The total value of trade credit insurance claims rocketed by 166 per cent to a record £316m in the first quarter after companies were hit by a wave of insolvencies during the recession.
Claims made by UK companies for defaults on payments for domestic and international trade surged by 48 per cent to 9,213 in the first quarter, hitting the bottom line of leading credit insurers, the Association of British Insurers (ABI) revealed yesterday. It was the fifth consecutive quarter that claims have risen year on year.
Nick Starling, the ABI's director of general insurance and health, said: "The substantial increase in both the number of claims received by trade credit insurers and the cost of those claims shows that trade credit insurers are continuing to support businesses, especially small enterprises, through the recession."
The ABI data lays bare the scale of the problems facing UK companies during the first quarter, when the UK economy shrank by a jaw-dropping 2.4 per cent. Trade credit insurers protect suppliers against non-payment by companies which get into financial difficulty, and play a crucial role in oiling the wheels of trade in the economy. Mr Starling said: "Trade credit insurance claims are a good indicator of what is happening in the UK economy and how that is affecting UK businesses. Clearly, the economic situation remains very tough, trade credit insurers will continue to support their customers through detailed risk assessments and paying claims when things do go wrong."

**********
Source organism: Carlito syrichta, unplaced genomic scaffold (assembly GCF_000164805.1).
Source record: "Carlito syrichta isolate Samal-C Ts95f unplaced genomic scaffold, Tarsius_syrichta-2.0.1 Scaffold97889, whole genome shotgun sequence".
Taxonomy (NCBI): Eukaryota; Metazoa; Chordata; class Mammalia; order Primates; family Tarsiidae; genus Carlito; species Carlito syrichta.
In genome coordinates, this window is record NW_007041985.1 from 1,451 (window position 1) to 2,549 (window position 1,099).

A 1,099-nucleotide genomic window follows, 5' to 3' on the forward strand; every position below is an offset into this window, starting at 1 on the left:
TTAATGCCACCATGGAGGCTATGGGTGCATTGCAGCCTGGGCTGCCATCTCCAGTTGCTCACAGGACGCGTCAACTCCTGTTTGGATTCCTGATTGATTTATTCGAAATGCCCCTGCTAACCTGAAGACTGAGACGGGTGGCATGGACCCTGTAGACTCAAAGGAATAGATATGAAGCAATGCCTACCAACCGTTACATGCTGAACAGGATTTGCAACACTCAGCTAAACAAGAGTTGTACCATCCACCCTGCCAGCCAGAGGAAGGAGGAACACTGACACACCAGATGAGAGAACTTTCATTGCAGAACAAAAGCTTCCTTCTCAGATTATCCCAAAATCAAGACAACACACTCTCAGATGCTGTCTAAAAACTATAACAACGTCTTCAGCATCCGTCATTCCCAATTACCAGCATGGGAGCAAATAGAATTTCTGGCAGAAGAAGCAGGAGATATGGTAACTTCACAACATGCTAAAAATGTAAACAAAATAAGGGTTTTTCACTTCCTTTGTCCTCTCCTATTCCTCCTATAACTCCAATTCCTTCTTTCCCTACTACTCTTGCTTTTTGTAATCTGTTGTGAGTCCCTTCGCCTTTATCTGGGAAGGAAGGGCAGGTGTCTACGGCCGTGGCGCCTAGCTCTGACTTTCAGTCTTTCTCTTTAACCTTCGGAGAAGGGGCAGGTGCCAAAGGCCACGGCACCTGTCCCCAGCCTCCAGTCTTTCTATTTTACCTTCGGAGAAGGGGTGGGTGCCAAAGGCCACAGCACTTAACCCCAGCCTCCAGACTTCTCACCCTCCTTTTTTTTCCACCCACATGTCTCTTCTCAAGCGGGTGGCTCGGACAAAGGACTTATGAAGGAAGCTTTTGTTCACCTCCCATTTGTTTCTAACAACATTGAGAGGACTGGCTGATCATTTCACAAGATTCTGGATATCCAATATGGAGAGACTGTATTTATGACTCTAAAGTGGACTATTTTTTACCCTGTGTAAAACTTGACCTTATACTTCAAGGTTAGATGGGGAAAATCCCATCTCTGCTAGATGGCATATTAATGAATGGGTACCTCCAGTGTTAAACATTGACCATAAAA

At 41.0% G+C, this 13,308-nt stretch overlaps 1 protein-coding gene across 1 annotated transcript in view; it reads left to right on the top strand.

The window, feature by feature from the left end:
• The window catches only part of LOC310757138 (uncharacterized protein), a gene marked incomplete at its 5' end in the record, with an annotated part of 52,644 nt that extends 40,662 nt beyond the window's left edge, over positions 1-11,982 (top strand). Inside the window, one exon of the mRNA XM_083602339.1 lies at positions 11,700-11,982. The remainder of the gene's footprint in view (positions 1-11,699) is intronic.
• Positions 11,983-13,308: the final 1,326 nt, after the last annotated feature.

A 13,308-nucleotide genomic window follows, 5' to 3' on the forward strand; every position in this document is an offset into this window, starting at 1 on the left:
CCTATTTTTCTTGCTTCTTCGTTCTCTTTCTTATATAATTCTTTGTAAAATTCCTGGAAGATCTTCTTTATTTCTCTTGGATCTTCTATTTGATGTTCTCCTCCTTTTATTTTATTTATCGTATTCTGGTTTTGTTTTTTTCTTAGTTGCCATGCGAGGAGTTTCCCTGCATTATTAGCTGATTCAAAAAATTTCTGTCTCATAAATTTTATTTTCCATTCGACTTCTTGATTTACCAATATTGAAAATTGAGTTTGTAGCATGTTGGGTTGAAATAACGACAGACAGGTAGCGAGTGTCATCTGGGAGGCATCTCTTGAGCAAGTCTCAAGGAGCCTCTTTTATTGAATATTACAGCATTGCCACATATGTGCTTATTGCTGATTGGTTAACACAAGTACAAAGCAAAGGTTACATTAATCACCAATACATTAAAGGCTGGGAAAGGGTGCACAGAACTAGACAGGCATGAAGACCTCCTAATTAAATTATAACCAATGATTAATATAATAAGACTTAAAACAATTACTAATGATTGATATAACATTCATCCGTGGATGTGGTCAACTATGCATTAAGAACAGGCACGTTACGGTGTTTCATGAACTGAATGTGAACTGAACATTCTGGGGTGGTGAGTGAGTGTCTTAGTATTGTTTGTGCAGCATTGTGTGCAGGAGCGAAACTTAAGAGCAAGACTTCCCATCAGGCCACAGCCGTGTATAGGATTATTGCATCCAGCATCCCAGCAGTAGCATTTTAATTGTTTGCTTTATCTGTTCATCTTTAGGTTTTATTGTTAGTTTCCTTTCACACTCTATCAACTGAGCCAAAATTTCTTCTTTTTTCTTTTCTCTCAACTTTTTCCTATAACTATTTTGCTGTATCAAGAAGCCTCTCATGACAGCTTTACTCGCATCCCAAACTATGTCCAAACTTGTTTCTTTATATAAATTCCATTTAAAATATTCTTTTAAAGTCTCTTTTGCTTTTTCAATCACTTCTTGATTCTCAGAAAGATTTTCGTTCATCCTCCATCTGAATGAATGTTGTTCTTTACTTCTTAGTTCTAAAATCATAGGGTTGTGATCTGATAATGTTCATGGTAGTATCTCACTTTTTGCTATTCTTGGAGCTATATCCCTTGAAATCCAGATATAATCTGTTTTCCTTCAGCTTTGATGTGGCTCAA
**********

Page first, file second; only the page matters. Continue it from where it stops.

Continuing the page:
Over the past year, credit insurers have been cited in the administration of retailers including Woolworths and Zavvi. Despite rising payouts for claims, credit insurers such as Euler Hermes, Coface and Atradius have been lambasted for scaling back cover for suppliers to vulnerable firms during the recession, particularly in the retail, leisure and construction sectors.
Perhaps surprisingly, given the scale of the current recession, the number of UK companies with trade credit insurance policies in 2008 remained fairly static at 14,086, compared with 1997 when 13,793 had policies. However, there was a dip to 10,413 and 9,811 having polcies in 2003 and 2004, respectively, when the economy was in better shape.
The scaling back of credit insurance can put substantial pressure on a company's cash flow because suppliers often demand a change in terms to continue delivering goods, such as payment up front or cash on delivery. Last month, the Government extended its £5bn trade credit insurance top-up scheme, which it introduced in April's Budget, after limited take-up.
Eligibility for the scheme will be backdated to include suppliers whose credit insurance cover has been reduced since 1 October, instead of being limited to between 1 April and 31 December 2009.Reuse content